Contraceptive Failure in the United States: Estimates from the 2006–2010 National Survey of Family Growth
Context: Contraceptive failure rates measure a woman's probability of becoming pregnant while using a contraceptive. Information about these rates enables couples to make informed contraceptive choices. Failure rates were last estimated for 2002, and social and economic changes that have occurred since then necessitate a reestimation.
Methods: To estimate failure rates for the most commonly used reversible methods in the United States, data from the 2006–2010 National Survey of Family Growth were used; some 15,728 contraceptive use intervals, contributed by 6,683 women, were analyzed. Data from the Guttmacher Institute's 2008 Abortion Patient Survey were used to adjust for abortion underreporting. Kaplan-Meier methods were used to estimate the associated single-decrement probability of failure by duration of use. Failure rates were compared with those from 1995 and 2002.
Results: Long-acting reversible contraceptives (the IUD and the implant) had the lowest failure rates of all methods (1%), while condoms and withdrawal carried the highest probabilities of failure (13% and 20%, respectively). However, the failure rate for the condom had declined significantly since 1995 (from 18%), as had the failure rate for all hormonal methods combined (from 8% to 6%). The failure rate for all reversible methods combined declined from 12% in 2002 to 10% in 2006–2010.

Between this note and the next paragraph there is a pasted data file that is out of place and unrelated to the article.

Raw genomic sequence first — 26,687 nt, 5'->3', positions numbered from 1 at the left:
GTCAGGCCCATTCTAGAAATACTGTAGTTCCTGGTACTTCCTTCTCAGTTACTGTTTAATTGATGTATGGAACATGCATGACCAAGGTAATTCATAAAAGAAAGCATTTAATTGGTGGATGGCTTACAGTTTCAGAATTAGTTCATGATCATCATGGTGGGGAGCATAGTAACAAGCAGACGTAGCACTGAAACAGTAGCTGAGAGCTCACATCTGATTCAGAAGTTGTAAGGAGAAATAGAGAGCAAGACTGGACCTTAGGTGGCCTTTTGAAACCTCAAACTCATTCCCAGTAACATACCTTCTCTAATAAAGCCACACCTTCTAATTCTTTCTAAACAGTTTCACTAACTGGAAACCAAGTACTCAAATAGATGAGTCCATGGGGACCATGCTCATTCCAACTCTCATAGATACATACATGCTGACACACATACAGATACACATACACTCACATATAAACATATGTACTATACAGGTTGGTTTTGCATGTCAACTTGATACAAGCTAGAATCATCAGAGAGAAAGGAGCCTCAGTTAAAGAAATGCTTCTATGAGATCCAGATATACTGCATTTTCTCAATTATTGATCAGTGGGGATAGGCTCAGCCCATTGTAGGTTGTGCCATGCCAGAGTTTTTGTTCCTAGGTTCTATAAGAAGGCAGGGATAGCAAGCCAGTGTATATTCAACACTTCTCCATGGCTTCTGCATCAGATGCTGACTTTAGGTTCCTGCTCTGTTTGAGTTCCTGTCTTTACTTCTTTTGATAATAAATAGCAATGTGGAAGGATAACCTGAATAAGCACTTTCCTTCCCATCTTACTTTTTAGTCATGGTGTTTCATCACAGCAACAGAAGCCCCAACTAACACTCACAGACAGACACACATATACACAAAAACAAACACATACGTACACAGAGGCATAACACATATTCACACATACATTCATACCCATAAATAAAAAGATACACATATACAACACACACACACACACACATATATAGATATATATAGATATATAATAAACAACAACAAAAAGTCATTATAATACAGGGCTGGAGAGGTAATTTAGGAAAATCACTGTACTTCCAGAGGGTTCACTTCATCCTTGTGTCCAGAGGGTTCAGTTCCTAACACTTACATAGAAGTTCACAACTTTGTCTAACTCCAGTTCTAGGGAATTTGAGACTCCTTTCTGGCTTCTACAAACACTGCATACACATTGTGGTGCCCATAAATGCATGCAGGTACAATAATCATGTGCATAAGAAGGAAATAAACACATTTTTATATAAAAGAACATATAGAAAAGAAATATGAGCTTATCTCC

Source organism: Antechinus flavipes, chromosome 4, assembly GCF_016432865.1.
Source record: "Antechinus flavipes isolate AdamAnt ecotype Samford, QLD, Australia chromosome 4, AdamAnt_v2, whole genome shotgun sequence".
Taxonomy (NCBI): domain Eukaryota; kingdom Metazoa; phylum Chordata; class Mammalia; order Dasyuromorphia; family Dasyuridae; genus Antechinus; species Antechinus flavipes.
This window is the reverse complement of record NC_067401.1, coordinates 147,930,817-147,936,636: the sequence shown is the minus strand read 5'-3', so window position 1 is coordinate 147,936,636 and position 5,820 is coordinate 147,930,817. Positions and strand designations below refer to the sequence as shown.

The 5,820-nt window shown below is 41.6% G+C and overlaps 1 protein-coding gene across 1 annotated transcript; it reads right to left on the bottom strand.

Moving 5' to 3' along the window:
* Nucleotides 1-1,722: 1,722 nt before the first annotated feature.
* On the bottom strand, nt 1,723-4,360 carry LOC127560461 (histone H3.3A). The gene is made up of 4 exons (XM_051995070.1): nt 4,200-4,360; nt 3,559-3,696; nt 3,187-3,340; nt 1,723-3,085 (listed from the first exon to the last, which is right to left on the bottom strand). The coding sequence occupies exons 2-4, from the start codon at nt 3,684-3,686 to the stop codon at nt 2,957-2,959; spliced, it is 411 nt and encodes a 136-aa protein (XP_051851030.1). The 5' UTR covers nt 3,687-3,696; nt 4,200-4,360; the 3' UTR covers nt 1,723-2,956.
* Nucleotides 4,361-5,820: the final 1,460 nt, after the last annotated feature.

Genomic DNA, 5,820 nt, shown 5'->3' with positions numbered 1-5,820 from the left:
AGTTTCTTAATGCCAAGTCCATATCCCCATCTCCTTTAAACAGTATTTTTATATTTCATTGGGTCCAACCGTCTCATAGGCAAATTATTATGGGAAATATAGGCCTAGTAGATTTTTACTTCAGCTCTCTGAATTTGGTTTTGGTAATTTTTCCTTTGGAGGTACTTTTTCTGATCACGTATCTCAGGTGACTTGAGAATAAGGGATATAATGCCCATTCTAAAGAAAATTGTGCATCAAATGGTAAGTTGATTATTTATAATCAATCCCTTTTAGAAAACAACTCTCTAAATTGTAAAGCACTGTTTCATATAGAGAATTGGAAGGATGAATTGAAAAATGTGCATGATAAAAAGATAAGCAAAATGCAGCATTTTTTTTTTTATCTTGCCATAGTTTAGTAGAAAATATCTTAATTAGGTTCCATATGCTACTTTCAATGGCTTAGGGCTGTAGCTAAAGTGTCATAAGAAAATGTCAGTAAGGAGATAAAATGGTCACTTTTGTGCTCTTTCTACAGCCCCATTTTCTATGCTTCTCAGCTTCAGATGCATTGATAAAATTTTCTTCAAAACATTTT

Conclusions: These broad-based declines in failure rates reverse a long-term pattern of minimal change. Future research should explore what lies behind these trends, as well as possibilities for further improvements.
Abstract Source: https://www.ncbi.nlm.nih.gov/pubmed/28245088
Contraceptive Failure in the United States: Estimates from the 2006-2010 National Survey of Family Growth.
Sundaram A, Vaughan B, Kost K, Bankole A, Finer L, Singh S, Trussell J.
Perspect Sex Reprod Health. 2017 Mar;49(1):7-16. doi: 10.1363/psrh.12017. Epub 2017 Feb 28.